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Article

Chemical Impacts of Potential CO2 and Brine Leakage on Groundwater Quality with Quantitative Risk Assessment: A Case Study of the Farnsworth Unit

1
Department of Civil and Environmental Engineering, The University of Utah, Salt Lake City, UT 84112, USA
2
Energy and Geoscience Institute, The University of Utah, Salt Lake City, UT 84108, USA
3
College of Construction Engineering, Jilin University, Changchun 130026, China
4
Earth and Environmental Sciences Division, Los Alamos National Laboratory, Los Alamos, NM 87545, USA
5
Utah Division of Water Resources, Salt Lake City, UT 84116, USA
*
Author to whom correspondence should be addressed.
Energies 2020, 13(24), 6574; https://doi.org/10.3390/en13246574
Received: 23 October 2020 / Revised: 5 December 2020 / Accepted: 9 December 2020 / Published: 14 December 2020
(This article belongs to the Special Issue Forecasting CO2 Sequestration with Enhanced Oil Recovery)
Potential leakage of reservoir fluids is considered a key risk factor for geologic CO2 sequestration (GCS), with concerns of their chemical impacts on the quality of overlying underground sources of drinking water (USDWs). Effective risk assessment provides useful information to guide GCS activities for protecting USDWs. In this study, we present a quantified risk assessment case study of an active commercial-scale CO2-enhanced oil recovery (CO2-EOR) and sequestration field, the Farnsworth Unit (FWU). Specific objectives of this study include: (1) to quantify potential risks of CO2 and brine leakage to the overlying USDW quality with response surface methodology (RSM); and (2) to identify water chemistry indicators for early detection criteria. Results suggest that trace metals (e.g., arsenic and selenium) are less likely to become a risk due to their adsorption onto clay minerals; no-impact thresholds based on site monitoring data could be a preferable reference for early groundwater quality evaluation; and pH is suggested as an indicator for early detection of a leakage. This study may provide quantitative insight for monitoring strategies on GCS sites to enhance the safety of long-term CO2 sequestration. View Full-Text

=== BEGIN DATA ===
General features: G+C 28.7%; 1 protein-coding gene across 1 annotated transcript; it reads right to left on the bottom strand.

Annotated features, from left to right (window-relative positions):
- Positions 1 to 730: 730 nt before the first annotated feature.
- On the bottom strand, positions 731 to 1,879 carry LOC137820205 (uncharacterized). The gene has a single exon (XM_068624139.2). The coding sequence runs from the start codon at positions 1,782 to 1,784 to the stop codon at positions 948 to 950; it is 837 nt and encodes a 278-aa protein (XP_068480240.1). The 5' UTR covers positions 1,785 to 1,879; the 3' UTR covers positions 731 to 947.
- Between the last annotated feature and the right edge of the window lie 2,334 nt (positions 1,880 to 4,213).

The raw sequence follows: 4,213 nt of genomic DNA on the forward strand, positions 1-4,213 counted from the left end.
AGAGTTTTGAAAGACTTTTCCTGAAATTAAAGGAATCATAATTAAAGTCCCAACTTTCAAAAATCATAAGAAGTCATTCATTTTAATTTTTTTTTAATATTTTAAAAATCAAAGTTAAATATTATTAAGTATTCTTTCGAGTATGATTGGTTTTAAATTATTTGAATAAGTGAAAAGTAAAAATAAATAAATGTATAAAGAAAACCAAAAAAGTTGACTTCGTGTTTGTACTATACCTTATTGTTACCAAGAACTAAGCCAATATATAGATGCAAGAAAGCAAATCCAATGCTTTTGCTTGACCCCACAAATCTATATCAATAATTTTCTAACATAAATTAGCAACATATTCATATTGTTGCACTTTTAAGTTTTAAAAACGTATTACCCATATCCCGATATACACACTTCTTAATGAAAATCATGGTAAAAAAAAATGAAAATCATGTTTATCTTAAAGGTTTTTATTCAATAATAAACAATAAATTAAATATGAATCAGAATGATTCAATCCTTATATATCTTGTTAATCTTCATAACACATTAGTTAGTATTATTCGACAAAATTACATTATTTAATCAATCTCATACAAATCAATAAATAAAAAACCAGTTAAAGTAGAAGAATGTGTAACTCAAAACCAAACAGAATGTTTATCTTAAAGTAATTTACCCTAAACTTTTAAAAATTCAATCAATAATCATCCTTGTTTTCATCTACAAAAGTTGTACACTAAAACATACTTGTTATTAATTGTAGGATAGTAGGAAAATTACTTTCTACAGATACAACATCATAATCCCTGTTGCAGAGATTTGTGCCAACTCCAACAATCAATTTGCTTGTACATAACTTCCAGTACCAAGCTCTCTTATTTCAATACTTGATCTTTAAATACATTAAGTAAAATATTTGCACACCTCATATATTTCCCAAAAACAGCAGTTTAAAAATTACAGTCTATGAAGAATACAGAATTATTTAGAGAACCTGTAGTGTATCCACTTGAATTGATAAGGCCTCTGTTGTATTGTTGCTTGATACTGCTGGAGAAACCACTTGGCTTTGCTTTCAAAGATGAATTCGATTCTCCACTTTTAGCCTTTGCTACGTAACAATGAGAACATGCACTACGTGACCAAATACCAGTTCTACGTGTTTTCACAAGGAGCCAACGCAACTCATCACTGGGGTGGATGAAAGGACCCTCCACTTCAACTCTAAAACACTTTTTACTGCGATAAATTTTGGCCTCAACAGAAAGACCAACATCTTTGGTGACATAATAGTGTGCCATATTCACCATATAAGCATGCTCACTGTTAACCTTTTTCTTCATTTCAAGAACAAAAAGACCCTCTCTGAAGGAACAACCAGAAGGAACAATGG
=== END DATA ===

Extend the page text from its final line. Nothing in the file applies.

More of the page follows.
Keywords: geologic CO2 sequestration; CO2 and brine leakage; underground source of drinking water; risk assessment; response surface methodology; early detection criteria geologic CO2 sequestration; CO2 and brine leakage; underground source of drinking water; risk assessment; response surface methodology; early detection criteria
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MDPI and ACS Style

Xiao, T.; McPherson, B.; Esser, R.; Jia, W.; Dai, Z.; Chu, S.; Pan, F.; Viswanathan, H. Chemical Impacts of Potential CO2 and Brine Leakage on Groundwater Quality with Quantitative Risk Assessment: A Case Study of the Farnsworth Unit. Energies 2020, 13, 6574. https://doi.org/10.3390/en13246574

AMA Style

Xiao T, McPherson B, Esser R, Jia W, Dai Z, Chu S, Pan F, Viswanathan H. Chemical Impacts of Potential CO2 and Brine Leakage on Groundwater Quality with Quantitative Risk Assessment: A Case Study of the Farnsworth Unit. Energies. 2020; 13(24):6574. https://doi.org/10.3390/en13246574

Chicago/Turabian Style

Xiao, Ting, Brian McPherson, Richard Esser, Wei Jia, Zhenxue Dai, Shaoping Chu, Feng Pan, and Hari Viswanathan. 2020. "Chemical Impacts of Potential CO2 and Brine Leakage on Groundwater Quality with Quantitative Risk Assessment: A Case Study of the Farnsworth Unit" Energies 13, no. 24: 6574. https://doi.org/10.3390/en13246574

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